In a recent blog post, I wrote about one of the many changes to Washington’s laws governing trusts and estates passed during our state’s 2021 legislative session: the adoption of the Uniform Electronic Wills Act for our state. In my last post, I discussed the duties that the new law imposes on the “qualified custodian” of an electronic will. In this post, I discuss the qualifications to be a “qualified custodian” of an electronic will.

The requirements for who can – and who cannot – serve as a “qualified custodian” pose the potential to cause unintended consequences for the unwary. This is because the seemingly obvious choices of family members are likely to fail to meet the requirements of a “qualified custodian.” Section 1007 of the Washington law codifying the Uniform Electronic Wills Act defines who may serve as a “qualified custodian” as follows:

 (a) Any suitable person over the age of 18 years, who is a resident of the state of Washington at the time the electronic will was signed;

 (b) A trust company regularly organized under the laws of this state and national banks when authorized to do so;

(c) A nonprofit corporation, if the articles of incorporation or bylaws of that corporation permit the action and if the corporation is in compliance with all applicable provisions of Title 24 RCW;

(d) Any professional service corporations, professional limited liability companies, or limited liability partnerships, that are duly organized under the laws of this state and whose shareholders, members, or partners, respectively, are exclusively attorneys; and

 (e) A will repository in the county in which the testator is domiciled.

Note how (a) includes the adjective “suitable” to describe persons who are qualified as custodians. My Oxford Quick Reference Dictionary defines “suitable” as “well-fitted; appropriate.”

Who gets to decide whether a person is appropriate and well-fitted to serve as a “qualified custodian”? It is no surprise that determining the suitability of a person to serve as “qualified custodian” of an electronic will is not left entirely to the discretion of the testator (the person making the electronic will). The Uniform Electronic Wills Act provides, at paragraph 2 of Section 1007, a list of characteristics that disqualify a person from serving as a “qualified custodian”:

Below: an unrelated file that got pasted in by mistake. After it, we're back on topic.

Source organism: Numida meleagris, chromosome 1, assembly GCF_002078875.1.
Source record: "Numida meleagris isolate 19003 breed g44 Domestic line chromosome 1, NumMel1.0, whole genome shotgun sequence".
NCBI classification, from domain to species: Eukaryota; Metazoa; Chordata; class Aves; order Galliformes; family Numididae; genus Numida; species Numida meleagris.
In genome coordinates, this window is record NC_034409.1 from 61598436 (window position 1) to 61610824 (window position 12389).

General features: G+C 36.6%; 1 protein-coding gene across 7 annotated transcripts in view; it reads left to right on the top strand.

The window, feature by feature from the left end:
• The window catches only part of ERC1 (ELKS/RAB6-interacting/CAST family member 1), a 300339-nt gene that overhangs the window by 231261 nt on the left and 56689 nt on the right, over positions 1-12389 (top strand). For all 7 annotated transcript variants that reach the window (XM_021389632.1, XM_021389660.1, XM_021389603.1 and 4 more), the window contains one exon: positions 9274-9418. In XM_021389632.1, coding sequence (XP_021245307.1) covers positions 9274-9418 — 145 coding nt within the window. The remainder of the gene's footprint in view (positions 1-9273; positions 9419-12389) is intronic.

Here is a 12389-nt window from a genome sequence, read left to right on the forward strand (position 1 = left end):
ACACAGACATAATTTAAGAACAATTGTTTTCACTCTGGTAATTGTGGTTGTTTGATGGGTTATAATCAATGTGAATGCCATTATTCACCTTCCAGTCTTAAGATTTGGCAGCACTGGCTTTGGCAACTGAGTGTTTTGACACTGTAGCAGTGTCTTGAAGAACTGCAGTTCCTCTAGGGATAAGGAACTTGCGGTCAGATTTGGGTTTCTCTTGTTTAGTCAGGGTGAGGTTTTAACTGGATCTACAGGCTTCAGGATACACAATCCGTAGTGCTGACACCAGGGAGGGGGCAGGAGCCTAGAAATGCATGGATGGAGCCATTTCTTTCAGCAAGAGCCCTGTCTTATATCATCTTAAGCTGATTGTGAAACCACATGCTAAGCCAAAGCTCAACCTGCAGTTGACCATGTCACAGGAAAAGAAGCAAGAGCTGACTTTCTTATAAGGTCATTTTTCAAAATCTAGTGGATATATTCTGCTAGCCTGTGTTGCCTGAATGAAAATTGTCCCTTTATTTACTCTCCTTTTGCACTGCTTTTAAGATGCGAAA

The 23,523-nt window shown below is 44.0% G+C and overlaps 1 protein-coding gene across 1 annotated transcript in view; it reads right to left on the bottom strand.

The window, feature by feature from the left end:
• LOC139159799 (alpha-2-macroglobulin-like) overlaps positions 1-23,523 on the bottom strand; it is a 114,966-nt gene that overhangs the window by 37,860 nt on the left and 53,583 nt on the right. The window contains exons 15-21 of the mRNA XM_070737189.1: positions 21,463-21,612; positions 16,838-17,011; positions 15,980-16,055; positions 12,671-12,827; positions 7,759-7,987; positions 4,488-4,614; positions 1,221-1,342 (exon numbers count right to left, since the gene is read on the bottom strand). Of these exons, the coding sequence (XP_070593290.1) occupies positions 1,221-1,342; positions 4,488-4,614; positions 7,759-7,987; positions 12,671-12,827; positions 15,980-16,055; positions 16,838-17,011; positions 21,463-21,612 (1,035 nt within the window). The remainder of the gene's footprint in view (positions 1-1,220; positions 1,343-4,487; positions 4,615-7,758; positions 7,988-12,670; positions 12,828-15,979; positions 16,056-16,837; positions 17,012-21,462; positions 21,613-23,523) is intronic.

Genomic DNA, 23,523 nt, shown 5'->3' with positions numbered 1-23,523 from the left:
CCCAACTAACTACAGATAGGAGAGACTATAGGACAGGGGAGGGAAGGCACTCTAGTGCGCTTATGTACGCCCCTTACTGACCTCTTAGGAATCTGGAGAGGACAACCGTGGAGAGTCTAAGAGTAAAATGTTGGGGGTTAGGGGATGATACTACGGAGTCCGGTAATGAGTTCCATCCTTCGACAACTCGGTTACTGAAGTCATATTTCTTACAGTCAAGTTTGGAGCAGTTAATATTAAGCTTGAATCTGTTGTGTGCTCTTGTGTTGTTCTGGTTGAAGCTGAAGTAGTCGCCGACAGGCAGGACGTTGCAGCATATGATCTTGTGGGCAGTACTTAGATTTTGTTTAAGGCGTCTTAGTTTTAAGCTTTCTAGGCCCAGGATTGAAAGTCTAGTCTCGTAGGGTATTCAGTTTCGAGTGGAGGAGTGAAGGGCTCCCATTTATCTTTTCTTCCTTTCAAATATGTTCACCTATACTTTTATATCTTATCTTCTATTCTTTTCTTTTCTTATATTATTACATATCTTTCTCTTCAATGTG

(a) Minors, persons of unsound mind, or persons who have been convicted of

(i) any felony or

(ii) any crime involving moral turpitude;

(b) An individual who is an heir, beneficiary, or otherwise has an interest in testator’s estate; and

(c) Corporations, limited liability companies, limited liability partnerships, except as provided in subsection (1) of this section.

Note that a person who is an heir, beneficiary, or otherwise has an interest in the estate cannot serve as “qualified custodian” of an electronic will.

There are good policy reasons for preventing someone with an interest in an estate from having custody of an electronic will. However, this also creates a potential pitfall in proving the validity of an electronic will. Suppose, for example, that John Dashwood created an electronic Will leaving his country home to his sister, Marianne. He provided the original electronic will to Marianne for safekeeping because she was to be his personal representative of the estate, in addition to being a beneficiary. Tragically, John dies just months after executing his electronic will in a fox hunting accident.

When Marianne meets with a probate attorney to open a probate of John’s estate, she is shocked to discover that John’s will cannot be treated as an original in the probate because a beneficiary –Marianne – cannot be a “qualified custodian.” If the electronic will has not been maintained in the custody of a “qualified custodian,” the new law provides that it is to be treated as a lost or destroyed will. While a lost will may still be admitted to probate, it is only through following a more cumbersome procedure than required when seeking admission of an original will to probate.

Do you have questions regarding electronic wills? We’re here to help!

This post is for informational purposes and does not contain or convey legal advice. The information herein should not be used or relied upon in regard to any particular facts or circumstances without first consulting with an attorney.

Call Now Button(206) 784-5305